The U.S. dollar held on to gains against the Chinese yuan on Thursday. This was while heightened Sino-U.S. tensions kept currency markets wary.
China has time until Friday to close its consulate in Houston due to accusations of spying. President Donald Trump stated that it is always possible to order other Chinese missions to close as well. Meanwhile, China has declared that it will retaliate.
The resultant escalation in tension between the world’s two largest economies caused the yuan to collapse to its lowest point in nearly two months on Wednesday. It also helped the dollar to find support in Asia on Thursday.
Citi analysts expect that China will issue some kind of reply. However, they don’t think it will derail the trade deal, which is the main focus for forex markets.
Johanna Chua, the Citi strategist in Hong Kong, noted that they think the Phase One trade deal will likely hold into the U.S. election. At the same time, the market may shift attention to China’s relative economic outperformance.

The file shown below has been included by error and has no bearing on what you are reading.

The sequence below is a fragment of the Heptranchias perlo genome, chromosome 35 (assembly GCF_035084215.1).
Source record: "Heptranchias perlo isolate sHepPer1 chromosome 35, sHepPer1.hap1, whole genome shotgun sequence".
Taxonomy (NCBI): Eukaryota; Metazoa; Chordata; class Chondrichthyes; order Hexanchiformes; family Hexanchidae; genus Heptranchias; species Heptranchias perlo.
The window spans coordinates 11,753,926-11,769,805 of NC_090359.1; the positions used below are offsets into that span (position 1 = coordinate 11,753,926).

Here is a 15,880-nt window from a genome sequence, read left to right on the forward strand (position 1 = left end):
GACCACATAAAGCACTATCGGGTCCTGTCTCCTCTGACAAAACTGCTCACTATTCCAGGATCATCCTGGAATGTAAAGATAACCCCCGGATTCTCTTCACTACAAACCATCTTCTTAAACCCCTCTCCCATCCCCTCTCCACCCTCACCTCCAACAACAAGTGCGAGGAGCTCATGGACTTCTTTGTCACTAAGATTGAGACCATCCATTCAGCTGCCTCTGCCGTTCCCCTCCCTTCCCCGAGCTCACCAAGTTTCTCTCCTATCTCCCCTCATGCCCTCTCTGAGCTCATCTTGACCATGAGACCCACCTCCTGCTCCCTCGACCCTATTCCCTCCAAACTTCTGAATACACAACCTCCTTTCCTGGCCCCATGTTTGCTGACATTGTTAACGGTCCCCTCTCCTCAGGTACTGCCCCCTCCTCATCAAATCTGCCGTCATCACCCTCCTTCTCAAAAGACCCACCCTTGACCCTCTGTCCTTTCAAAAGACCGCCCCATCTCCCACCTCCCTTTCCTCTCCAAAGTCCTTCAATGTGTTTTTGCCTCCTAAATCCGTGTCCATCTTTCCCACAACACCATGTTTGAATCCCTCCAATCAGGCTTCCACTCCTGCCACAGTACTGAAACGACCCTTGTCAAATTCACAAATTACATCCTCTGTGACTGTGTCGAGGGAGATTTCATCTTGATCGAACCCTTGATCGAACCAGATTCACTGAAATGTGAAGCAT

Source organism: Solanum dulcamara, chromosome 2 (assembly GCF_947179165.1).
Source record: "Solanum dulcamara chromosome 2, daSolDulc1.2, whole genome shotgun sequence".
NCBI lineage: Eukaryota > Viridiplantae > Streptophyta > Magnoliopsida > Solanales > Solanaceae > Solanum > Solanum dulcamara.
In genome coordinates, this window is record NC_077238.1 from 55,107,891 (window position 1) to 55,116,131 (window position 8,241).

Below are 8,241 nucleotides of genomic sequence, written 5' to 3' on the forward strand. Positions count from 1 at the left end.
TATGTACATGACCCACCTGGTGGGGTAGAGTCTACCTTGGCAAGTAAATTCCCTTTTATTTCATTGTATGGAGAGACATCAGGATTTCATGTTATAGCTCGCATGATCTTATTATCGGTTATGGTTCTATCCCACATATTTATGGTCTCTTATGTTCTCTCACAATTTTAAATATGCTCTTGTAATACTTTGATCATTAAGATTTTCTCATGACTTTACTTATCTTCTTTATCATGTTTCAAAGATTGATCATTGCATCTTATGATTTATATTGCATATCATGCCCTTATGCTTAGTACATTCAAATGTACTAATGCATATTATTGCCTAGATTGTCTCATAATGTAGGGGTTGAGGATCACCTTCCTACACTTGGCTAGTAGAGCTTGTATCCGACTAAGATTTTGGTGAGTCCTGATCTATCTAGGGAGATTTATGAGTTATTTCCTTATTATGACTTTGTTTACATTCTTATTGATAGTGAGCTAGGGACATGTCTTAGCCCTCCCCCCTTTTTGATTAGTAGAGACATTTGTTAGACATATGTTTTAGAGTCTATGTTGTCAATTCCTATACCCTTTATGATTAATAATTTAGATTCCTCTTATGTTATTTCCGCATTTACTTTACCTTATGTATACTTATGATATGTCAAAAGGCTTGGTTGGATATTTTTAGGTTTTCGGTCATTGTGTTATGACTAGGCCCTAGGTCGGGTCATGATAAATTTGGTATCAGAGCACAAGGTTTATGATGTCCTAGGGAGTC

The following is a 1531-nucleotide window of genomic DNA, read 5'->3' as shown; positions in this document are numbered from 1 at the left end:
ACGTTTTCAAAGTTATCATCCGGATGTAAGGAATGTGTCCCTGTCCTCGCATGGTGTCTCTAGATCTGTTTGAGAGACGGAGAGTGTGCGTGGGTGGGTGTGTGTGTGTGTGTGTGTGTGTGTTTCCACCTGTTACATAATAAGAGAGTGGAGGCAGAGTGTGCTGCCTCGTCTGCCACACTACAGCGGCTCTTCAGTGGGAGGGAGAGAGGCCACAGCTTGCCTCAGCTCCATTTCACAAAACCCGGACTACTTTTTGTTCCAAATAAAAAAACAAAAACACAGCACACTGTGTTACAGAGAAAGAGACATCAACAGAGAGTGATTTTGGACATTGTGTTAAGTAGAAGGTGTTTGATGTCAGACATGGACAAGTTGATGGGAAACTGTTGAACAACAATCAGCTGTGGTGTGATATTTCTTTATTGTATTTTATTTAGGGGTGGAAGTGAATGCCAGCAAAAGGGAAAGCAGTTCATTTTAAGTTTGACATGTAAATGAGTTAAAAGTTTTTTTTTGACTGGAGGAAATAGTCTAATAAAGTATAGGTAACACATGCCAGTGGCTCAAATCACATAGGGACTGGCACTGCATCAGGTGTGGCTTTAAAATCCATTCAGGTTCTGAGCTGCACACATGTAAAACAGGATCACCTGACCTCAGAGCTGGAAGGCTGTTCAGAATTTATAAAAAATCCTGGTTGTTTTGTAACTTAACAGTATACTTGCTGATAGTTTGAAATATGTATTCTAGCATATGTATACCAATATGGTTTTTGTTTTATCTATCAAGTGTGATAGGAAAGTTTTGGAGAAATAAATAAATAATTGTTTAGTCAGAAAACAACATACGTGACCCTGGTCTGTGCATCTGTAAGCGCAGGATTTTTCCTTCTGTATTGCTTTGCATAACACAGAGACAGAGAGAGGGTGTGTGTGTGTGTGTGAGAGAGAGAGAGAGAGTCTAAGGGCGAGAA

How did the Euro fare?
The euro traded at $1.1580 on Thursday. It was about 0.2% lower from a 21-month high of $1.1601. The euro hit this point overnight after Europe’s leaders agreed on a coronavirus rescue package.
Meanwhile, the Australian dollar declined from a 15-month peak, tumbling down to $0.715. The New Zealand dollar was slightly below Wednesday’s six-month peak at $0.6678.
Rodrigo Catril, the senior FX strategist at National Australia Bank in Sydney, stated that the market is still trying to ascertain whether this jump in geopolitical tension will be enough to derail the positive vibes.
According to him, the recent history shows that the market may tend to digest this stuff and carry on in its merry way. However, a bit of caution is warranted, and investors need to keep an eye on the Chinese yuan.
U.S. dollar gains were limited, as the greenback barely rose from a four-month low versus a basket of currencies, sitting at 94.931.